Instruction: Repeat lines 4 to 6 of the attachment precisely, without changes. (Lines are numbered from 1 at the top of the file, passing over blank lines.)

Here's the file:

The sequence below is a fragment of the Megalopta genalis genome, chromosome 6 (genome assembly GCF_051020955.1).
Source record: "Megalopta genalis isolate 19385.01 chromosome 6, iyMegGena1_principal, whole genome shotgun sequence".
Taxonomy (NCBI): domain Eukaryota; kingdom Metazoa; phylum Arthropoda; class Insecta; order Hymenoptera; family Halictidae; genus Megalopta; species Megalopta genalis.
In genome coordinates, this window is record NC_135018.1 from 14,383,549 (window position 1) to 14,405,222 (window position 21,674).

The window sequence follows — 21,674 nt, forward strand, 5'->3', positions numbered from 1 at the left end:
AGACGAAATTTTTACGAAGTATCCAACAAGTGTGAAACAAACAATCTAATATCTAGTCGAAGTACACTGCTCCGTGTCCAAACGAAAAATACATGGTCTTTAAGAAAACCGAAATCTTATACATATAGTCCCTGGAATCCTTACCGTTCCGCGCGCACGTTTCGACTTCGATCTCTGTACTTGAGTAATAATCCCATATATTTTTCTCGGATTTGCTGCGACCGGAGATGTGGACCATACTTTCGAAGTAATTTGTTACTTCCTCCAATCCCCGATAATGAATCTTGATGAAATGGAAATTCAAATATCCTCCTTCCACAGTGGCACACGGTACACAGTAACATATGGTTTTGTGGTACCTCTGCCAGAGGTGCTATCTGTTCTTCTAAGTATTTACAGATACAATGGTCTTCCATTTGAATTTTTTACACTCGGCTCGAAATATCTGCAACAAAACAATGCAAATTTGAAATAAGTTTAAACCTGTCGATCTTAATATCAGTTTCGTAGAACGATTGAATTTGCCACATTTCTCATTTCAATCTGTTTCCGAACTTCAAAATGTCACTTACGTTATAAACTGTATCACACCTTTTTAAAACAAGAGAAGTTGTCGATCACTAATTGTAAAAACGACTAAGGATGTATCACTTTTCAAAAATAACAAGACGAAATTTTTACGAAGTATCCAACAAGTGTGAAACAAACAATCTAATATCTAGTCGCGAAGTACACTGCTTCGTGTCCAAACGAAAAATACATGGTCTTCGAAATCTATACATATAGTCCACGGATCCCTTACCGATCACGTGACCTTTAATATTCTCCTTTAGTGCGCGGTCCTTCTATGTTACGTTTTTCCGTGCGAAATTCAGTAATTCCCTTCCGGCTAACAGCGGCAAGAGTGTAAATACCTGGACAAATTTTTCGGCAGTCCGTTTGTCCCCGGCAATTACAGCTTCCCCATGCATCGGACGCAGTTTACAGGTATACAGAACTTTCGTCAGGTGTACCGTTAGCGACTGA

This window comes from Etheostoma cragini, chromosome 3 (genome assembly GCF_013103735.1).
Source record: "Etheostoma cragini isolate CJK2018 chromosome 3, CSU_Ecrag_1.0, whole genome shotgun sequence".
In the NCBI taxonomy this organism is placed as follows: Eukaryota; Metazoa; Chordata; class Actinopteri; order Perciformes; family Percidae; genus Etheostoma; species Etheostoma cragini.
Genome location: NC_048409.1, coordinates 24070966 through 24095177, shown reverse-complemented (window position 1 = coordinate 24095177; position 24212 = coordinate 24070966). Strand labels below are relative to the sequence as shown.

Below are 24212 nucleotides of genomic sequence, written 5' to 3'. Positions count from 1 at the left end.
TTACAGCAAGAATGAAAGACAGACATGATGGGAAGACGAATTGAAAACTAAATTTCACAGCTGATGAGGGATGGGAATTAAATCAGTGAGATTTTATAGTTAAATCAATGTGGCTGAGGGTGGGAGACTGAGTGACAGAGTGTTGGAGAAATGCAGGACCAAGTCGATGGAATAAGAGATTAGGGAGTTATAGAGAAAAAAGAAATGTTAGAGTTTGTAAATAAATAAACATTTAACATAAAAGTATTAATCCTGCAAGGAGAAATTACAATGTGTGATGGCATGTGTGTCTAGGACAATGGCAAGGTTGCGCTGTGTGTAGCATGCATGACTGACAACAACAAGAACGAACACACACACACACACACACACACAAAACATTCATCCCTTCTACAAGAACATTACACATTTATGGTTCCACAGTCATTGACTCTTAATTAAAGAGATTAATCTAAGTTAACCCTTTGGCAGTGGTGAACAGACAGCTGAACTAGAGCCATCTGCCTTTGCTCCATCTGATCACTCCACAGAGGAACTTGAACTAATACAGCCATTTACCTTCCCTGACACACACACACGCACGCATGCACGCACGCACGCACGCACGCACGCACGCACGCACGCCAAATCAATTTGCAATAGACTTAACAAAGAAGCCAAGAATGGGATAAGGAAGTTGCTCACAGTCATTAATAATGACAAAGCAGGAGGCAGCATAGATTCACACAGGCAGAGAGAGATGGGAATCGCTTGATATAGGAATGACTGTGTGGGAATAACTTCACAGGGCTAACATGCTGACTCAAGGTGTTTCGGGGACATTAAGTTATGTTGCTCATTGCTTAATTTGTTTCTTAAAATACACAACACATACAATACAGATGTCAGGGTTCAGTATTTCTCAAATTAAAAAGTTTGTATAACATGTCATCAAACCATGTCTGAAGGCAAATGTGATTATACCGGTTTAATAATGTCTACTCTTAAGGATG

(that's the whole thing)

In genome coordinates, this window is record NC_135018.1 from 14,383,549 (window position 1) to 14,405,222 (window position 21,674).

The window sequence follows — 21,674 nt, forward strand, 5'->3', positions numbered from 1 at the left end:
AGACGAAATTTTTACGAAGTATCCAACAAGTGTGAAACAAACAATCTAATATCTAGTCGAAGTACACTGCTCCGTGTCCAAACGAAAAATACATGGTCTTTAAGAAAACCGAAATCTTATACATATAGTCCCTGGAATCCTTACCGTTCCGCGCGCACGTTTCGACTTCGATCTCTGTACTTGAGTAATAATCCCATATATTTTTCTCGGATTTGCTGCGACCGGAGATGTGGACCATACTTTCGAAGTAATTTGTTACTTCCTCCAATCCCCGATAATGAATCTTGATGAAATGGAAATTCAAATATCCTCCTTCCACAGTGGCACACGGTACACAGTAACATATGGTTTTGTGGTACCTCTGCCAGAGGTGCTATCTGTTCTTCTAAGTATTTACAGATACAATGGTCTTCCATTTGAATTTTTTACACTCGGCTCGAAATATCTGCAACAAAACAATGCAAATTTGAAATAAGTTTAAACCTGTCGATCTTAATATCAGTTTCGTAGAACGATTGAATTTGCCACATTTCTCATTTCAATCTGTTTCCGAACTTCAAAATGTCACTTACGTTATAAACTGTATCACACCTTTTTAAAACAAGAGAAGTTGTCGATCACTAATTGTAAAAACGACTAAGGATGTATCACTTTTCAAAAATAACAAGACGAAATTTTTACGAAGTATCCAACAAGTGTGAAACAAACAATCTAATATCTAGTCGCGAAGTACACTGCTTCGTGTCCAAACGAAAAATACATGGTCTTCGAAATCTATACATATAGTCCACGGATCCCTTACCGATCACGTGACCTTTAATATTCTCCTTTAGTGCGCGGTCCTTCTATGTTACGTTTTTCCGTGCGAAATTCAGTAATTCCCTTCCGGCTAACAGCGGCAAGAGTGTAAATACCTGGACAAATTTTTCGGCAGTCCGTTTGTCCCCGGCAATTACAGCTTCCCCATGCATCGGACGCAGTTTACAGGTATACAGAACTTTCGTCAGGTGTACCGTTAGCGACTGA